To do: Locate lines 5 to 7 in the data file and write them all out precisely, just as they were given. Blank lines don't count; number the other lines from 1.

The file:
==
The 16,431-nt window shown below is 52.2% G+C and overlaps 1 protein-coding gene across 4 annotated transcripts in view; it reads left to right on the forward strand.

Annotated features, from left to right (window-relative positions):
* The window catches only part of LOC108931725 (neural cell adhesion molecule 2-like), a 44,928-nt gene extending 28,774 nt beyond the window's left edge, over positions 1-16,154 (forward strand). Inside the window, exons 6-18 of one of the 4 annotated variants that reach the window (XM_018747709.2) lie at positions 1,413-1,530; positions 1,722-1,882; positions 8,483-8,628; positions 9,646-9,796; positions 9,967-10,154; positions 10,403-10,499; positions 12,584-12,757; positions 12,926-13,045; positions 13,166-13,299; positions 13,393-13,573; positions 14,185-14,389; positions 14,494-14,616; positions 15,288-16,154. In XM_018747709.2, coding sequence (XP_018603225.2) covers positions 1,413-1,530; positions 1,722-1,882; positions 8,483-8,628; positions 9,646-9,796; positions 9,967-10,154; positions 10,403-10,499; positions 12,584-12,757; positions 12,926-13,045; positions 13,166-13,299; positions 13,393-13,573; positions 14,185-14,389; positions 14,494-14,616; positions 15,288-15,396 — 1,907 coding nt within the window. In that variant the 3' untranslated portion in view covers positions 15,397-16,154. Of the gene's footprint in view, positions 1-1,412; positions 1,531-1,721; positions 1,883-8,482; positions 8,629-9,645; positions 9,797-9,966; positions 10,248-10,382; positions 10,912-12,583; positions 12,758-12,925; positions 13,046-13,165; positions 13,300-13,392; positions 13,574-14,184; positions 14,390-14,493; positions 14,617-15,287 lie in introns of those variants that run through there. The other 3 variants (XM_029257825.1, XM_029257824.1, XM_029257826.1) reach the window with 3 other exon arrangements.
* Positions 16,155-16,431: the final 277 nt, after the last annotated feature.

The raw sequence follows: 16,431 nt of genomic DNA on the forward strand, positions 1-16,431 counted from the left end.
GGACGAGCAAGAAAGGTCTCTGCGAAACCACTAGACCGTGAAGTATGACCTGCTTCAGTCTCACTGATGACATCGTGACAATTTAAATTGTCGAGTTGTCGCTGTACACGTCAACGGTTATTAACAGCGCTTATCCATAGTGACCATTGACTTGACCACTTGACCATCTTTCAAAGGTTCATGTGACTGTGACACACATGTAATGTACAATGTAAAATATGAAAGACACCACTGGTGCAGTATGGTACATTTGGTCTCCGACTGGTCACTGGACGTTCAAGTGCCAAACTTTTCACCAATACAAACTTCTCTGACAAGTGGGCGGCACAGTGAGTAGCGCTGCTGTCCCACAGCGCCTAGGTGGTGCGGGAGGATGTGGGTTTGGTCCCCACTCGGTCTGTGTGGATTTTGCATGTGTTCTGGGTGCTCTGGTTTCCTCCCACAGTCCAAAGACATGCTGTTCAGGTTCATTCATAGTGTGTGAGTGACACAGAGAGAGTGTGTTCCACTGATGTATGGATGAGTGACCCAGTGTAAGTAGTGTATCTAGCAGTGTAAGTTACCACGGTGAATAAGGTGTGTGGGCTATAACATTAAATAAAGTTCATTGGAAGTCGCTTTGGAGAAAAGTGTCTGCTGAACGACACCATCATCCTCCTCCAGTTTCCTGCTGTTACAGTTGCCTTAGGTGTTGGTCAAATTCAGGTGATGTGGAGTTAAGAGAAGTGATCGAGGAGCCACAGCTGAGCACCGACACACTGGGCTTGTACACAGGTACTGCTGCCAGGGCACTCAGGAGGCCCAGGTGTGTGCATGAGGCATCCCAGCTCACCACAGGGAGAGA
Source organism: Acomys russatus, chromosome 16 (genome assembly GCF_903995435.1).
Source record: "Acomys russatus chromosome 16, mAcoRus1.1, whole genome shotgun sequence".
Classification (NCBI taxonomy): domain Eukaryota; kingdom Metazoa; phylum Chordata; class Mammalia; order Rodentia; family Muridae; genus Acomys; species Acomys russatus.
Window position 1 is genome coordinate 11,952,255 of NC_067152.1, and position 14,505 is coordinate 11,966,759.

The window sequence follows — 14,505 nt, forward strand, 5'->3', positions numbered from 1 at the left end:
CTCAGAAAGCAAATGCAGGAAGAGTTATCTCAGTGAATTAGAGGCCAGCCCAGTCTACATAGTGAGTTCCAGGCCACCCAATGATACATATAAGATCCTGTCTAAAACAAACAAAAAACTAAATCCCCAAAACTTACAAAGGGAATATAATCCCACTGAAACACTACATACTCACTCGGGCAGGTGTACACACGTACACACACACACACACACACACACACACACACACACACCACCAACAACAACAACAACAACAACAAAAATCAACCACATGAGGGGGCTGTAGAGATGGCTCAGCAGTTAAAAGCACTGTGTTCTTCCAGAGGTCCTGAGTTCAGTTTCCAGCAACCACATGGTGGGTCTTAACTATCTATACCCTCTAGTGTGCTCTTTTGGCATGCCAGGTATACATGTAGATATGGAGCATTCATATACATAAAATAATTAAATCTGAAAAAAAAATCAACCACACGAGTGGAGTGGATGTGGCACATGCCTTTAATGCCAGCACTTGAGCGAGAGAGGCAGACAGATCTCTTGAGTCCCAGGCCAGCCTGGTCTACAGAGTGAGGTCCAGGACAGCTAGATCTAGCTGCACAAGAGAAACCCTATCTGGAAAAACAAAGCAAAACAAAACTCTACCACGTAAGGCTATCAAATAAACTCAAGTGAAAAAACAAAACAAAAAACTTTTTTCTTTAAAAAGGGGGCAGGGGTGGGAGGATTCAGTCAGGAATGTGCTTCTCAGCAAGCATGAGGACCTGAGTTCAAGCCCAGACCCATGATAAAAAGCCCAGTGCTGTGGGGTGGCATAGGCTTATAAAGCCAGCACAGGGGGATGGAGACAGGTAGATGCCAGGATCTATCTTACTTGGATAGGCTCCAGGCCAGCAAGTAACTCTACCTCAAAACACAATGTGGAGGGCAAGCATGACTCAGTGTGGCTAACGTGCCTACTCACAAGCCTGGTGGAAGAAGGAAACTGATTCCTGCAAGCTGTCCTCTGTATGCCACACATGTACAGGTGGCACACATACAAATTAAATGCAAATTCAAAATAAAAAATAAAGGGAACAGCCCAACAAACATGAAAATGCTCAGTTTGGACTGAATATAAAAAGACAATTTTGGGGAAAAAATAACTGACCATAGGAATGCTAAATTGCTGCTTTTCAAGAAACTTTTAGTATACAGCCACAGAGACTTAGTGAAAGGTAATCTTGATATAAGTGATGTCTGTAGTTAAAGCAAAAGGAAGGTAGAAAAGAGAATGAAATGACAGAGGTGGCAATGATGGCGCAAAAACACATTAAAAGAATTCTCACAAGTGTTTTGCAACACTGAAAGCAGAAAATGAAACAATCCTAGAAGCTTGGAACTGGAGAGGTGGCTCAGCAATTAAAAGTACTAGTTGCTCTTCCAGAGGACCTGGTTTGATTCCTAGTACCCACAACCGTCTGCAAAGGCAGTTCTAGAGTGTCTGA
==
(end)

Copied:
The raw sequence follows: 16,431 nt of genomic DNA on the forward strand, positions 1-16,431 counted from the left end.
GGACGAGCAAGAAAGGTCTCTGCGAAACCACTAGACCGTGAAGTATGACCTGCTTCAGTCTCACTGATGACATCGTGACAATTTAAATTGTCGAGTTGTCGCTGTACACGTCAACGGTTATTAACAGCGCTTATCCATAGTGACCATTGACTTGACCACTTGACCATCTTTCAAAGGTTCATGTGACTGTGACACACATGTAATGTACAATGTAAAATATGAAAGACACCACTGGTGCAGTATGGTACATTTGGTCTCCGACTGGTCACTGGACGTTCAAGTGCCAAACTTTTCACCAATACAAACTTCTCTGACAAGTGGGCGGCACAGTGAGTAGCGCTGCTGTCCCACAGCGCCTAGGTGGTGCGGGAGGATGTGGGTTTGGTCCCCACTCGGTCTGTGTGGATTTTGCATGTGTTCTGGGTGCTCTGGTTTCCTCCCACAGTCCAAAGACATGCTGTTCAGGTTCATTCATAGTGTGTGAGTGACACAGAGAGAGTGTGTTCCACTGATGTATGGATGAGTGACCCAGTGTAAGTAGTGTATCTAGCAGTGTAAGTTACCACGGTGAATAAGGTGTGTGGGCTATAACATTAAATAAAGTTCATTGGAAGTCGCTTTGGAGAAAAGTGTCTGCTGAACGACACCATCATCCTCCTCCAGTTTCCTGCTGTTACAGTTGCCTTAGGTGTTGGTCAAATTCAGGTGATGTGGAGTTAAGAGAAGTGATCGAGGAGCCACAGCTGAGCACCGACACACTGGGCTTGTACACAGGTACTGCTGCCAGGGCACTCAGGAGGCCCAGGTGTGTGCATGAGGCATCCCAGCTCACCACAGGGAGAGA
Source organism: Acomys russatus, chromosome 16 (genome assembly GCF_903995435.1).